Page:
Tutoring and working with writers never seems to be exactly what you’d expect. But I have found that it is not the content, but the connection made with the writer that makes the face-to-face appointment truly invaluable. In an hour long session the tutor is presented with dozens of opportunities to bond with the writer over the work that is being focused on, or the class from where it was assigned, or any other of the many miscellaneous items of conversation that may come up. It is in seizing these opportunities that I believe a memorable tutoring session is made.
This past week I had an opportunity to meet with two writers who came with writing from totally different subject fields. The first student I will discuss here was a freshman in WRD 103, who came in to work on a rhetorical analysis of one of Barrack Obama’s convention speeches. I felt ready for success going into this appointment, because I had written a paper similar to this only a year ago. Also, I have taken many WRD classes (it is my major) and feel I can talk competently about it with people looking to learn more on the subject. And while I was able to do this with this writer, I felt it was the student who came in next that I was really able to connect with, and have success tutoring.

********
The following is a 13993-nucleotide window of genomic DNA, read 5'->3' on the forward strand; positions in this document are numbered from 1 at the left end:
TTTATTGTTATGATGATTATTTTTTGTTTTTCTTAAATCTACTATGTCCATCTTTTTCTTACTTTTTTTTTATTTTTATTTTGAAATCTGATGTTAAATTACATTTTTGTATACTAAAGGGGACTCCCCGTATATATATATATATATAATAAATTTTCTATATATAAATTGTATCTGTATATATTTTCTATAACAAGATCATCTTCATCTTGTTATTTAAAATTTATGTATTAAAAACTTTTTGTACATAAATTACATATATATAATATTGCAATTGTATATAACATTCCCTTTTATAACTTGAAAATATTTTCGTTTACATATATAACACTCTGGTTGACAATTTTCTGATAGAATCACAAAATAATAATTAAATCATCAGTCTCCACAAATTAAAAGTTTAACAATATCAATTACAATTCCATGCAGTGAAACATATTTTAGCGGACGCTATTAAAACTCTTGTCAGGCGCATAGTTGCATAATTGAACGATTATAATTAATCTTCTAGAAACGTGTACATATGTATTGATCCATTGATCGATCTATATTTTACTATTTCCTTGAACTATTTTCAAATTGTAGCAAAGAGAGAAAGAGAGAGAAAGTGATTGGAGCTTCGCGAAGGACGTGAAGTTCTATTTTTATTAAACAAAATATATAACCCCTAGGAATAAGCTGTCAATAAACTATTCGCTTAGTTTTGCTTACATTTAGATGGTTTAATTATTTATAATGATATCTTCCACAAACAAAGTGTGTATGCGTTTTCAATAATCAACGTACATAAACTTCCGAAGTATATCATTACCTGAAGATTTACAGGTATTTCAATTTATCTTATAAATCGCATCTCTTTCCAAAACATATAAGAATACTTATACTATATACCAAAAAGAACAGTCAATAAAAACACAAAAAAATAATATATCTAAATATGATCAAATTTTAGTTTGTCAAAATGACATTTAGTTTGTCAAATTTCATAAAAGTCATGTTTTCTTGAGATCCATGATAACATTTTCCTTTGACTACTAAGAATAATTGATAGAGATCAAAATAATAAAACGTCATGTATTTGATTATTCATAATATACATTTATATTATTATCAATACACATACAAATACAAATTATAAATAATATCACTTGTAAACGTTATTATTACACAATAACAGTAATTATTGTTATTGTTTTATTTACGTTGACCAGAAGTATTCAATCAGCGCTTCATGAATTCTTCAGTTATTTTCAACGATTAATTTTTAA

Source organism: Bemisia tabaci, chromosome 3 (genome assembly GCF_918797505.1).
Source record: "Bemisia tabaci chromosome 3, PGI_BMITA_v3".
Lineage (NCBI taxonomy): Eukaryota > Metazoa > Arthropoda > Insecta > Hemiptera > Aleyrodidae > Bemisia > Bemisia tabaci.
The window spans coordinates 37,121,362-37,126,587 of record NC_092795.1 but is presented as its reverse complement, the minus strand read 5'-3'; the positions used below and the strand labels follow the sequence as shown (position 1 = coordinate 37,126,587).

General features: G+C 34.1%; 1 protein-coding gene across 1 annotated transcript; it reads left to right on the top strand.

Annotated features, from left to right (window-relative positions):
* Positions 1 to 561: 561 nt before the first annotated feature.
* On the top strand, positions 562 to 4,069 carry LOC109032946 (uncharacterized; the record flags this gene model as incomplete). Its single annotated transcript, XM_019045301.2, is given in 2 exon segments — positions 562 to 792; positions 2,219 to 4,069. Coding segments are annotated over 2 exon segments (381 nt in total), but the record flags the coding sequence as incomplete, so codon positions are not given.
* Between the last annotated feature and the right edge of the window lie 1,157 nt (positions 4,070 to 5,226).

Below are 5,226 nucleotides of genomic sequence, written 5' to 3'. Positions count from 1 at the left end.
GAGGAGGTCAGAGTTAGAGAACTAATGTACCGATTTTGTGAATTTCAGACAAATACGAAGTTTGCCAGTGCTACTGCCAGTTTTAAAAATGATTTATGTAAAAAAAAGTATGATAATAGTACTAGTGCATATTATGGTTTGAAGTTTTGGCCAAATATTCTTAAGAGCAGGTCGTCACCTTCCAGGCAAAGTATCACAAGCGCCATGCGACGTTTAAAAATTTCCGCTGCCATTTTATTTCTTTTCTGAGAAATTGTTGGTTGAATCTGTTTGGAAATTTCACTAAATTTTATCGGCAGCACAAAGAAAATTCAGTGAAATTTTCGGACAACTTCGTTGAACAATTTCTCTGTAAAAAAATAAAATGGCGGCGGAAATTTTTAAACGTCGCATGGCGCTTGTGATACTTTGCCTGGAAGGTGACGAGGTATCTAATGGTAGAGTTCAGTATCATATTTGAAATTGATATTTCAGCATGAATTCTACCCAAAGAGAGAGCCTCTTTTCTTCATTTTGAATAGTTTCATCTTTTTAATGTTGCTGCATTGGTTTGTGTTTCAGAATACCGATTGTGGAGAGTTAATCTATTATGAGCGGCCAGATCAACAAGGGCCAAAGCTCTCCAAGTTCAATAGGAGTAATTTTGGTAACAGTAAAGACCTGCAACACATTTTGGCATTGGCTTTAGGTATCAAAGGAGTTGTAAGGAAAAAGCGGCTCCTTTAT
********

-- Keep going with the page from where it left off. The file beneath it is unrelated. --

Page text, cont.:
The Second student was an upperclassmen ESL student working on a philosophy protocol on the writings of John Dewey. She came asking for help unpacking the dense prose and pulling out the root ideas within. The writer was clearly a hard-working student with a genuine concern for understanding the subject matter. And, while I was not familiar with the teachings of this philosopher, I was able to connect with the writer on this level. I told her not to worry that she didn’t understand everything, and reassured that I didn’t either. We laughed about the repetition, and the wacky pedantic style that Dewey seemed always to be writing in. And while we worked through it together, the writer and I tried to find ways to relate the material back to our own lives. Once we identified we knew progress was made, the student left feeling confident, and asked for a repeat session.
In the end I felt a strong connection to the second student. It surprised me, because I was expecting to have a much more fruitful session with the student bringing in the work with which I was already familiar. This experience went a long way in showing me that the material does not predetermine the success of the tutoring session. Instead, it is the connection you make with the writer that sets a strong impression, and makes a successful tutoring experience.